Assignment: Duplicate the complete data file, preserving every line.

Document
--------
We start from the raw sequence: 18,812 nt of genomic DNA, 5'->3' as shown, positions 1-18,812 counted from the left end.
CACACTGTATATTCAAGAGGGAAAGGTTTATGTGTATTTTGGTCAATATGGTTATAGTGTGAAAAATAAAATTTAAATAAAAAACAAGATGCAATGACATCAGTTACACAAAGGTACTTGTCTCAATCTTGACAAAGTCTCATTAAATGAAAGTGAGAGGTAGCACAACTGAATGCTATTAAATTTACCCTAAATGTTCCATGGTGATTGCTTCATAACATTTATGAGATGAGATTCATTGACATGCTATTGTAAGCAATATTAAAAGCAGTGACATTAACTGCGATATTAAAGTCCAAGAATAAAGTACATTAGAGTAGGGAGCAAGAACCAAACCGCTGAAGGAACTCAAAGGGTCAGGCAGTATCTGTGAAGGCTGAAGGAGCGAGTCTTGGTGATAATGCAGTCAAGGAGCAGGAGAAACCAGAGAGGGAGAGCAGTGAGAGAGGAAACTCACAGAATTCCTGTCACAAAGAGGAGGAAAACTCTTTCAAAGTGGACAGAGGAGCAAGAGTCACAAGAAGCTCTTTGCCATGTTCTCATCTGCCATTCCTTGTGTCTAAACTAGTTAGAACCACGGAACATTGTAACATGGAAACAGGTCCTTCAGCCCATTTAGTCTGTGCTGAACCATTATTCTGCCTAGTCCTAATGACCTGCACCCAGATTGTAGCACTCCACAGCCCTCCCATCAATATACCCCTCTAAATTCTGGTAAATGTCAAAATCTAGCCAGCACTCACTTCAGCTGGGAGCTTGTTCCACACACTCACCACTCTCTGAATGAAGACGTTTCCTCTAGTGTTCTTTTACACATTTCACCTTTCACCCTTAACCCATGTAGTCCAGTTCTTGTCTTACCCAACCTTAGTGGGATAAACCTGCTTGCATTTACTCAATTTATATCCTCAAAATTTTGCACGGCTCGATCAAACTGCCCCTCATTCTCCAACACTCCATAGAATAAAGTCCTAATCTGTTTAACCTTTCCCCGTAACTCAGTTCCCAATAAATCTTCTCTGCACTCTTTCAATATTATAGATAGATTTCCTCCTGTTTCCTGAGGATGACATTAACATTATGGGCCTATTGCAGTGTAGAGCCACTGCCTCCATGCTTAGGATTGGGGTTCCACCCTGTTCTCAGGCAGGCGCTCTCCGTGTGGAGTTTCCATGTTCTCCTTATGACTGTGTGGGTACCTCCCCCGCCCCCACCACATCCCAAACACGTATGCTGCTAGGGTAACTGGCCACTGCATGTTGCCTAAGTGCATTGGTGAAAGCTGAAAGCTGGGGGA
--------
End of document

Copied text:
We start from the raw sequence: 18,812 nt of genomic DNA, 5'->3' as shown, positions 1-18,812 counted from the left end.
CACACTGTATATTCAAGAGGGAAAGGTTTATGTGTATTTTGGTCAATATGGTTATAGTGTGAAAAATAAAATTTAAATAAAAAACAAGATGCAATGACATCAGTTACACAAAGGTACTTGTCTCAATCTTGACAAAGTCTCATTAAATGAAAGTGAGAGGTAGCACAACTGAATGCTATTAAATTTACCCTAAATGTTCCATGGTGATTGCTTCATAACATTTATGAGATGAGATTCATTGACATGCTATTGTAAGCAATATTAAAAGCAGTGACATTAACTGCGATATTAAAGTCCAAGAATAAAGTACATTAGAGTAGGGAGCAAGAACCAAACCGCTGAAGGAACTCAAAGGGTCAGGCAGTATCTGTGAAGGCTGAAGGAGCGAGTCTTGGTGATAATGCAGTCAAGGAGCAGGAGAAACCAGAGAGGGAGAGCAGTGAGAGAGGAAACTCACAGAATTCCTGTCACAAAGAGGAGGAAAACTCTTTCAAAGTGGACAGAGGAGCAAGAGTCACAAGAAGCTCTTTGCCATGTTCTCATCTGCCATTCCTTGTGTCTAAACTAGTTAGAACCACGGAACATTGTAACATGGAAACAGGTCCTTCAGCCCATTTAGTCTGTGCTGAACCATTATTCTGCCTAGTCCTAATGACCTGCACCCAGATTGTAGCACTCCACAGCCCTCCCATCAATATACCCCTCTAAATTCTGGTAAATGTCAAAATCTAGCCAGCACTCACTTCAGCTGGGAGCTTGTTCCACACACTCACCACTCTCTGAATGAAGACGTTTCCTCTAGTGTTCTTTTACACATTTCACCTTTCACCCTTAACCCATGTAGTCCAGTTCTTGTCTTACCCAACCTTAGTGGGATAAACCTGCTTGCATTTACTCAATTTATATCCTCAAAATTTTGCACGGCTCGATCAAACTGCCCCTCATTCTCCAACACTCCATAGAATAAAGTCCTAATCTGTTTAACCTTTCCCCGTAACTCAGTTCCCAATAAATCTTCTCTGCACTCTTTCAATATTATAGATAGATTTCCTCCTGTTTCCTGAGGATGACATTAACATTATGGGCCTATTGCAGTGTAGAGCCACTGCCTCCATGCTTAGGATTGGGGTTCCACCCTGTTCTCAGGCAGGCGCTCTCCGTGTGGAGTTTCCATGTTCTCCTTATGACTGTGTGGGTACCTCCCCCGCCCCCACCACATCCCAAACACGTATGCTGCTAGGGTAACTGGCCACTGCATGTTGCCTAAGTGCATTGGTGAAAGCTGAAAGCTGGGGGA